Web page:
3.4. Understanding Methods of Influence
Power is the ability to get things done, and influence is using power to get things done. We've all felt influence at work in our jobs, whether it was a department manager trying to persuade us to move her project to the top of the priority list or one of your staffers trying to get a key assignment. Influence is used all the time and is really how things get done. In this section, we're going to look at three key methods of influencing people and we'll discuss which ones work best and which are best to avoid. As with power, these methods can be used appropriately to generate results or they can be overused or abused. Understanding methods of influence helps you spot them when they're being used on you and also helps you use them effectively to get better results.
The least desirable method of influencing is to threaten someone. You can threaten someone directly or indirectly. You can say, "Your raise depends upon how well you do at the client site," or you can say, "I'm expecting a lot from you tomorrow." While threats as a method of influence may sound very negative and manipulative, the fact is there is a certain amount of threat built into every corporate structure. We all know on a very basic level that if we don't perform, if we don't do as expected that we aren't likely to get a raise, bonus, or promotion, or worse, that we can lose our jobs. That's an implicit threat and we all pretty much accept that. However, when used to manipulate us into doing something we don't want to do, threats are perceived as negative. In fact, that's true about any use of power. When we are forced to do something against our will or against our own self-interest, we typically view power negatively. Conversely, when we do something aligned with our desires or that furthers our own self-interests, we view power in a positive light.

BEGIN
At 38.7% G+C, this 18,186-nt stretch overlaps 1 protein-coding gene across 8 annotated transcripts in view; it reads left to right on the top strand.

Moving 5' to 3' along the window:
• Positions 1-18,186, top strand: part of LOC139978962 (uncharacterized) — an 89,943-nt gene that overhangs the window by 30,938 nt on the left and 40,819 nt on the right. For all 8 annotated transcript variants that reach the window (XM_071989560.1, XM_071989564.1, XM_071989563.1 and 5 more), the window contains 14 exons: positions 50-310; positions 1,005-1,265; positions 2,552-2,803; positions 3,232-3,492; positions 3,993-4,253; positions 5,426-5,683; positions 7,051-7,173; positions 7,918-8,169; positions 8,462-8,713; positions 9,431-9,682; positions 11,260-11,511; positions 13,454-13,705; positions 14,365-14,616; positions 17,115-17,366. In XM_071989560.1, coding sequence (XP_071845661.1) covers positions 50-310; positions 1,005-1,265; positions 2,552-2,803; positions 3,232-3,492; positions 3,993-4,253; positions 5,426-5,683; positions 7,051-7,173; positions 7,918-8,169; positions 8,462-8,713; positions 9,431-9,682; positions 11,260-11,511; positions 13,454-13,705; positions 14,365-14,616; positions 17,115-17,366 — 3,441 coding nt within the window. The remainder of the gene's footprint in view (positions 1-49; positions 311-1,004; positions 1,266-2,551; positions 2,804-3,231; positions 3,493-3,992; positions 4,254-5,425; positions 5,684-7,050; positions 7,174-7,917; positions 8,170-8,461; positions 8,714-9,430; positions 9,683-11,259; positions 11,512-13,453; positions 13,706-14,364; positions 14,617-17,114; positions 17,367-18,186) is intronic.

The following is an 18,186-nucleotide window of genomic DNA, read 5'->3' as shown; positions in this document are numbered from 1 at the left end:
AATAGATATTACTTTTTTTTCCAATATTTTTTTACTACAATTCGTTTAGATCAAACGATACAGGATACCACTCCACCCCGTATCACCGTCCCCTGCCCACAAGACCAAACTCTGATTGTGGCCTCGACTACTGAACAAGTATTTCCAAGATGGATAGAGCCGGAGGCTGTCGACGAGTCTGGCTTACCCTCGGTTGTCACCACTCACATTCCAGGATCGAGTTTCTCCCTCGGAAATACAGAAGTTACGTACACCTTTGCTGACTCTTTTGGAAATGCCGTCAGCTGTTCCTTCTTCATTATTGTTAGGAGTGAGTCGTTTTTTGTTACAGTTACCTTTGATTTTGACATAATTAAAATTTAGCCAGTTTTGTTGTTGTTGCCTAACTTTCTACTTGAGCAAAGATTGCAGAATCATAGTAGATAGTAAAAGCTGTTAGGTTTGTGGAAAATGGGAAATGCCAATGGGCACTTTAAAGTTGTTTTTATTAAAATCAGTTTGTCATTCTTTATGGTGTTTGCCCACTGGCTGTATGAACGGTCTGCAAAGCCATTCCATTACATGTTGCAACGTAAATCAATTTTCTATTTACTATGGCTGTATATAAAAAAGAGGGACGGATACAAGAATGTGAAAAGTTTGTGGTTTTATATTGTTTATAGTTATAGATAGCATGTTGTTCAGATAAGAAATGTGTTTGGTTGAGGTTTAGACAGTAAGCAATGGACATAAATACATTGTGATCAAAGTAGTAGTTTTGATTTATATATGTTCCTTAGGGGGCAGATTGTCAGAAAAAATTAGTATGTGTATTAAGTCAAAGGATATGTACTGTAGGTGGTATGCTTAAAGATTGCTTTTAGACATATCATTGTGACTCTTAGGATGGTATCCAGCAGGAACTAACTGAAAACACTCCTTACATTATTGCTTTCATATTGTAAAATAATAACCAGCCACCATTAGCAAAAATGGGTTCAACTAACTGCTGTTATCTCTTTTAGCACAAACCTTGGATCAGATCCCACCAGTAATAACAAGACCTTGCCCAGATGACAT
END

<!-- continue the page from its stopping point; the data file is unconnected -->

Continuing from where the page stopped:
Here's the downside of using threats: they will force compliance but not commitment. Think about it. If you have the power to force someone to do something, they will likely comply. However, they are not likely to be committed to the action or decision because they were forced into it. Compliance may be all you need in a particular situation. If the report needs to be completed by noon, you don't need a commitment, you need the report completed by noon (compliance). If you need all e-mail users to log off by midnight on Friday so you can upgrade the server, you don't need commitment, you need compliance. The threat in that case is that if you don't log off, we're taking the server down and anything you were working on might be lost. The threat, in this case, is rather benign. Notice that you can present this information in one of two ways. You can send out an e-mail that says, "The e-mail server is going down at midnight on Friday. Log off before then or lose anything you're working on. E-mail will be back up by Saturday 10:00 A. M." That e-mail will force compliance, but is perhaps not the best presentation. To make the threat more palatable, you could instead send this e-mail: "In order to provide faster e-mail response and more storage space for your e-mail, we're upgrading the server this weekend. Please log off e-mail prior to Friday at midnight so you don't lose any important work. We anticipate bringing the new server back up and restoring e-mail service to you no later than Saturday 10:00 A. M. If you have any questions, please contact IT at extension 1234. Thanks for your cooperation. Signed, your friendly IT group." Both e-mails threaten to cut off service at midnight, but one will be seen as curt and the other seen as a positive, friendly message. Threats need not be heavy handed and as you can see, they're sometimes quite appropriate.